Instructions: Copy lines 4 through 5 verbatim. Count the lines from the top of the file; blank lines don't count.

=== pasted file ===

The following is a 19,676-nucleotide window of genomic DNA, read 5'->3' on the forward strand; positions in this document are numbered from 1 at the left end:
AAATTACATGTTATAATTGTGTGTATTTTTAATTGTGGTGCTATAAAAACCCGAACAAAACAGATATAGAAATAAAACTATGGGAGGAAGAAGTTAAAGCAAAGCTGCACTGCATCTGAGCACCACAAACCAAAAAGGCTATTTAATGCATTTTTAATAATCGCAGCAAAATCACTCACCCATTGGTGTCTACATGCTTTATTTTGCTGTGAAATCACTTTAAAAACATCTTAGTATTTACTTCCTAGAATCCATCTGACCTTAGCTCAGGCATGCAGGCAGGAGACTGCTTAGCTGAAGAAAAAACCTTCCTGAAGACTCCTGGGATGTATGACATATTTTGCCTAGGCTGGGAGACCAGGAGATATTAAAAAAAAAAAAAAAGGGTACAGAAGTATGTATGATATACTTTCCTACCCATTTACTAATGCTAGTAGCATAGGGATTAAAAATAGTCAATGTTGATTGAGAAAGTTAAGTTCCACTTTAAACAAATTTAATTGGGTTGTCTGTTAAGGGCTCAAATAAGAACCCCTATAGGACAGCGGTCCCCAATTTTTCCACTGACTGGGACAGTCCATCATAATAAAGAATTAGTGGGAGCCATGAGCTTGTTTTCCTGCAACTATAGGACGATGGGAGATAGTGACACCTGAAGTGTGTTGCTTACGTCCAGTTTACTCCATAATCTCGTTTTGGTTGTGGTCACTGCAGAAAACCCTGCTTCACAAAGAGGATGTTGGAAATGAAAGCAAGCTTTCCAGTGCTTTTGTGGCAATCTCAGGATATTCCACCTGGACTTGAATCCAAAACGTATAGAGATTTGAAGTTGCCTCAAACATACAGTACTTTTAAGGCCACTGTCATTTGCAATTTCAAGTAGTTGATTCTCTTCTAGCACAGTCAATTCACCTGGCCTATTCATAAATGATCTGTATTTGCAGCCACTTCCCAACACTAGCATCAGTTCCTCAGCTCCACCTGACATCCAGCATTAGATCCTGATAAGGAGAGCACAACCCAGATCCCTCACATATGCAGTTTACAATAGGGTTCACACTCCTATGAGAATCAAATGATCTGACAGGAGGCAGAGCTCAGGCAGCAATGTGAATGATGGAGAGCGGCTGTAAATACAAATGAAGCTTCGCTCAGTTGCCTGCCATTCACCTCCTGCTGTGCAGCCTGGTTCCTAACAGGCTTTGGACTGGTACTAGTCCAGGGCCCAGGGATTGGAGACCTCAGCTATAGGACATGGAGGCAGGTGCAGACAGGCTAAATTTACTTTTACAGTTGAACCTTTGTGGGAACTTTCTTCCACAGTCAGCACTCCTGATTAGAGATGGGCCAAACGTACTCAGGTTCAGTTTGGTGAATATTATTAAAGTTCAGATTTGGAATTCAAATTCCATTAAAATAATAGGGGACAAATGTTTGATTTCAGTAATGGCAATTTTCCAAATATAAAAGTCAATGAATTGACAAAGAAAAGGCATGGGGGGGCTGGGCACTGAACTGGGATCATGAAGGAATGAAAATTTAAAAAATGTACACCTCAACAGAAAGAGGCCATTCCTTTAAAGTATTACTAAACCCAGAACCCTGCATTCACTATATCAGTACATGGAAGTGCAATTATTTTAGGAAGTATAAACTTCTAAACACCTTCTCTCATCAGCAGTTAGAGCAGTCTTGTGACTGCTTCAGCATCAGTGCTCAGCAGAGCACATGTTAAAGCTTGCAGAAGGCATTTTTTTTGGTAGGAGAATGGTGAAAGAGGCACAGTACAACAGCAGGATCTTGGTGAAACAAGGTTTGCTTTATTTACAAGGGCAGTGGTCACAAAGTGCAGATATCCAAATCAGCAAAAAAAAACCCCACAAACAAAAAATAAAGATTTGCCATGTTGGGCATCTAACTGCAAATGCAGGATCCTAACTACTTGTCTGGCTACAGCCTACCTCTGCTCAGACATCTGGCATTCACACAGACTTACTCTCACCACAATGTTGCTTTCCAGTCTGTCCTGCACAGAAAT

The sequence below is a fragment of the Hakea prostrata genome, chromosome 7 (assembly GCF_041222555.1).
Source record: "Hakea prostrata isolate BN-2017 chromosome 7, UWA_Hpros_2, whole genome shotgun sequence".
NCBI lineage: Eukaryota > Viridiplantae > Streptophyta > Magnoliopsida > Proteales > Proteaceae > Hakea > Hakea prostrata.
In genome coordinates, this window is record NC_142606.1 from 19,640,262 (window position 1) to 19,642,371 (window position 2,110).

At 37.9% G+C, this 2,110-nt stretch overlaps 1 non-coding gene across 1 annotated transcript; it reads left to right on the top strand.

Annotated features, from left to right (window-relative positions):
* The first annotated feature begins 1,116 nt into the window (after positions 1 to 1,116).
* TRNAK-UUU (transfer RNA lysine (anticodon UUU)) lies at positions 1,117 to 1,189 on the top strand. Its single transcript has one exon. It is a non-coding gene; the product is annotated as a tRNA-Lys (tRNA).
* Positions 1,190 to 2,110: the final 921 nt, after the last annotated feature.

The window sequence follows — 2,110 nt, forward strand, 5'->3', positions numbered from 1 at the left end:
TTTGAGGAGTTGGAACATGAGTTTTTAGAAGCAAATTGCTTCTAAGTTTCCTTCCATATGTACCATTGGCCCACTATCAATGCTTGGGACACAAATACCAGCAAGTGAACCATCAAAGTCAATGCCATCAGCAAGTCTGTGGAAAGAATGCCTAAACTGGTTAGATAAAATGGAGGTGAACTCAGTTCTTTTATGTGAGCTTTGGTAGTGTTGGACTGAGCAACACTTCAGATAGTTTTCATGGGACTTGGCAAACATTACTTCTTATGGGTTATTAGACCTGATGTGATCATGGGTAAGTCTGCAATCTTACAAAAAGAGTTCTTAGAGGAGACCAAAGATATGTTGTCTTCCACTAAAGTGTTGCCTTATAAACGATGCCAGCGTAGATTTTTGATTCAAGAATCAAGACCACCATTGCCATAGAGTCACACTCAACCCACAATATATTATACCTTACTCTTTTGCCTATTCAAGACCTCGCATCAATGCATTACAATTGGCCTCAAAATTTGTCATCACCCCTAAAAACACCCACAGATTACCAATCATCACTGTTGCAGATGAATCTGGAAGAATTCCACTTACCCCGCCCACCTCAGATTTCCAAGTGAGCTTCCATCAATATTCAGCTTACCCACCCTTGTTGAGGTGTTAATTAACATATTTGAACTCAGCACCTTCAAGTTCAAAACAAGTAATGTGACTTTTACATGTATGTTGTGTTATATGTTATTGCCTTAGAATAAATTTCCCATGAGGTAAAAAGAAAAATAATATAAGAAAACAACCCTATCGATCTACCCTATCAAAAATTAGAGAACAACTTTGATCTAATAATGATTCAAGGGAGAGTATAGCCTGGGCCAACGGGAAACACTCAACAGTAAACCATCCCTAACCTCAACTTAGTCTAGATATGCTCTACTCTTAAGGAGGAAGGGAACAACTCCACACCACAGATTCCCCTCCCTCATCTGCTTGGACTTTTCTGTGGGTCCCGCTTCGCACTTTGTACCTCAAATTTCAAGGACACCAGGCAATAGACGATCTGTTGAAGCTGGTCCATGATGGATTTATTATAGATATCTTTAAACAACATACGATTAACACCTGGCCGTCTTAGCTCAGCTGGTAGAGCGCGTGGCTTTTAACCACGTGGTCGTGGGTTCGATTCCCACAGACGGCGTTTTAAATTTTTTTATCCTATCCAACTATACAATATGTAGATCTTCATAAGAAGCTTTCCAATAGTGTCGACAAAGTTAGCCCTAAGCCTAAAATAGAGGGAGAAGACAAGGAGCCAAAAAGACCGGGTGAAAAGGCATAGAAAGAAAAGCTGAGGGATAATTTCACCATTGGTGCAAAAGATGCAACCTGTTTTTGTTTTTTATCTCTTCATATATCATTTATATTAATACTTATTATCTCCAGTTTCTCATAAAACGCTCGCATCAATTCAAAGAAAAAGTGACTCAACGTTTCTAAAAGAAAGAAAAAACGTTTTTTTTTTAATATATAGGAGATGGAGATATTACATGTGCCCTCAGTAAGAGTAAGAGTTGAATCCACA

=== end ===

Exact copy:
Source record: "Hakea prostrata isolate BN-2017 chromosome 7, UWA_Hpros_2, whole genome shotgun sequence".
NCBI lineage: Eukaryota > Viridiplantae > Streptophyta > Magnoliopsida > Proteales > Proteaceae > Hakea > Hakea prostrata.